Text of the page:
GLG’s Pierre Lagrange first came up with the idea to monitor brokers’ ideas back in 2005. The European equity long-only strategy ran internally before a Sovereign Wealth Fund decided to commit approximately USD500million to the strategy in a managed account mandate towards the end of 2007.
Then, in January 2011, Man Systematic Strategies (MSS) partnered up with independent ETF provider Source to launch the Man GLG Europe Plus Source ETF. In just over 12 months the ETF has attracted USD530million, taking net assets in the strategy to USD1.2billion.
Last week, Hedgeweek met with Khalil Mohammed (pictured), a member of the MSS portfolio management and research team, to discuss the strategy.
HW: Could you explain the genesis of the GLG strategy?
KM: Certainly. Being a discretionary fund manager GLG consumes a lot of market information, which on the sell side comes in the form of analyst recommendations. As there are thousands of recommendations coming from brokers via email, phone calls etc, it can be difficult determining which brokers actually add value to the firm. In 2005, we decided the best way to do it was to monitor the brokers on a systematic basis with all recommendations placed on a web page. Every broker we use – around 65 in total – has their own log in and they enter their ideas into the system.
HW: Other asset managers use similar broker-driven strategies. Presumably the fact that GLG is such a big commission payer meant that brokers were happy to come on board?
KM: Yes, it’s in their best interests to give us their best ideas. In each of the brokerage houses we only use one senior key sales executive who is responsible for around 2,500 analysts. We ask them to give us their highest conviction ideas.
The brokers’ mandate is to give us medium-term fundamental ideas (60-90 days); we’re not interested in short-term price moves. The brokers aren’t forced to give us a minimum or maximum number of ideas – just the highest conviction ideas. On average we expect them to have 20 to 30 live ideas at any point in time, which comes to around 1,000 ideas spread over 65 brokers.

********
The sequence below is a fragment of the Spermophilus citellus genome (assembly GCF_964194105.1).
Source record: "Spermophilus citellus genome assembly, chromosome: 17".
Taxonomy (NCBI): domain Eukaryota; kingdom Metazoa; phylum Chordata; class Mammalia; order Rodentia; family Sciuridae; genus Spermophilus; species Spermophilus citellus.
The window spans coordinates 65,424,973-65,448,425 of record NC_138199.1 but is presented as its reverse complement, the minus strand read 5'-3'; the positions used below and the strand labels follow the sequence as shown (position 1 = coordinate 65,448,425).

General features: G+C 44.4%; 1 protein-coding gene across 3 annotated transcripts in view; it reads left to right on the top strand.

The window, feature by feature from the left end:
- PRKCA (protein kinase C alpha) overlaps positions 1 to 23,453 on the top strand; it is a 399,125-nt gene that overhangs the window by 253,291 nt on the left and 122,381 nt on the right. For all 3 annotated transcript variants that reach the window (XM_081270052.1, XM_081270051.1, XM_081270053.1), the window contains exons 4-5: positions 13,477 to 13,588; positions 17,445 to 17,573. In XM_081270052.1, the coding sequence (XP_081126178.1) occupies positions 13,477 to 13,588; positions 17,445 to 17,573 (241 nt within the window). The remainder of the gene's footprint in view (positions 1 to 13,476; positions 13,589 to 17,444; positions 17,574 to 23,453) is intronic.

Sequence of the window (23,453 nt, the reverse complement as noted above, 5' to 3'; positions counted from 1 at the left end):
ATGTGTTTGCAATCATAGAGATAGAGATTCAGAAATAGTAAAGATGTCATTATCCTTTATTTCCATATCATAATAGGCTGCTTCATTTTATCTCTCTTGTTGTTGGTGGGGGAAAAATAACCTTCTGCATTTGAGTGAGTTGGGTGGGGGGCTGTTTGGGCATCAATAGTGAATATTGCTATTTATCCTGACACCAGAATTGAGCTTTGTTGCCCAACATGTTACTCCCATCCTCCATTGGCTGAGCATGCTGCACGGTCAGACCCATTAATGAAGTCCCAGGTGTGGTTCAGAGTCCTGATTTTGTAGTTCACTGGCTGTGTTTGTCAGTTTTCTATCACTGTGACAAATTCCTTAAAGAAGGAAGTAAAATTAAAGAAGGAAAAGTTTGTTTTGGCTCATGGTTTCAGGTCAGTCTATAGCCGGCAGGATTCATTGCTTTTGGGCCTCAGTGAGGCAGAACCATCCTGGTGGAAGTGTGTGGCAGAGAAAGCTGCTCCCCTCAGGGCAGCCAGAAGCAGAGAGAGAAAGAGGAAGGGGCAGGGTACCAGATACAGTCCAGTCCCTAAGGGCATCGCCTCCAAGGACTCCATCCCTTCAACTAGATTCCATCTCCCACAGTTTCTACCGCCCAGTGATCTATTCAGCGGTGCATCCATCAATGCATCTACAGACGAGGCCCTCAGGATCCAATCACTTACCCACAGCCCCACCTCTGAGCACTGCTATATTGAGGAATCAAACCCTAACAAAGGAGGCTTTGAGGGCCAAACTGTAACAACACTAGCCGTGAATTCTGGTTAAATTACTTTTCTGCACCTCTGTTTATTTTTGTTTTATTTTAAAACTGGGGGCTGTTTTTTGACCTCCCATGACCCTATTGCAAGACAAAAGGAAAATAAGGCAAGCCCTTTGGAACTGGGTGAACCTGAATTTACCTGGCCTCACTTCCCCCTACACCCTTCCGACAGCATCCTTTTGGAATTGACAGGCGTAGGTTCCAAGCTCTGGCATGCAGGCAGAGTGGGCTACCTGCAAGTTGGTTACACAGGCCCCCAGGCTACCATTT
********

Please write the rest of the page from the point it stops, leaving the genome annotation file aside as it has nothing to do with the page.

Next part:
Once these ideas come to us we run them systematically to generate a long-only European portfolio. The issue with sell ideas is they don’t work as well. The worst thing that can happen with a buy idea is that you lose 100 per cent. With a sell idea your losses, theoretically, are infinite. We’ve analysed the data and we can’t find any easy way of using sell ideas.
HW: What information do you analyse when assessing brokers’ performance?
KM: Basically they have to enter a target price for the buy or sell, the stock identifier and explain why they’re making the recommendation. We want to understand the reason behind the idea. Ultimately they have to beat the market. We rank all 65 brokers at the end of the year and we review them every three months. Each quarter we systematically produce a 40-page document that looks at how brokers behave: if they have a buy idea do they wait for a price reaction before they buy? Do they hold the position too long or sell too quickly?
We analyse hit ratios but more importantly we look at the win:loss ratio. You’ve got to make sure that when you win you make more money than when you lose. This document covers every analyst, from energy to technology, so we can see who’s doing well and who isn’t. It’s therefore a useful feedback loop for the sales guys.
HW: And then presumably the black box applies various filters to create the Man GLG Europe Plus Index on which the portfolio is based?
KM: Yes, given that we have 1,000 ideas at any one time we narrow this down to a portfolio of 200 to 250 stocks. The beta relative to the MSCI Europe index is 1 so the strategy is essentially aiming to generate index plus returns. As for the ETF’s target returns, they’re 2-8 per cent above the broad European equity market with a tracking error of 2-5 per cent p.a. The types of filters we apply include country filters and liquidity filters to remove illiquid stocks.
When we construct the portfolio we look for patterns – for example if two brokers send a buy recommendation, and a third broker sends a sell recommendation we neutralise the position because we view that as a break with the consensus. We also avoid situations where too many brokers recommend the same stock. We call these ‘glamour stocks’, and they often end up doing badly, enjoying strong price momentum and then crashing. There’s also seasonality to brokers’ ideas: for example there are less ideas around year end during the holiday period compared to the first quarter of each year..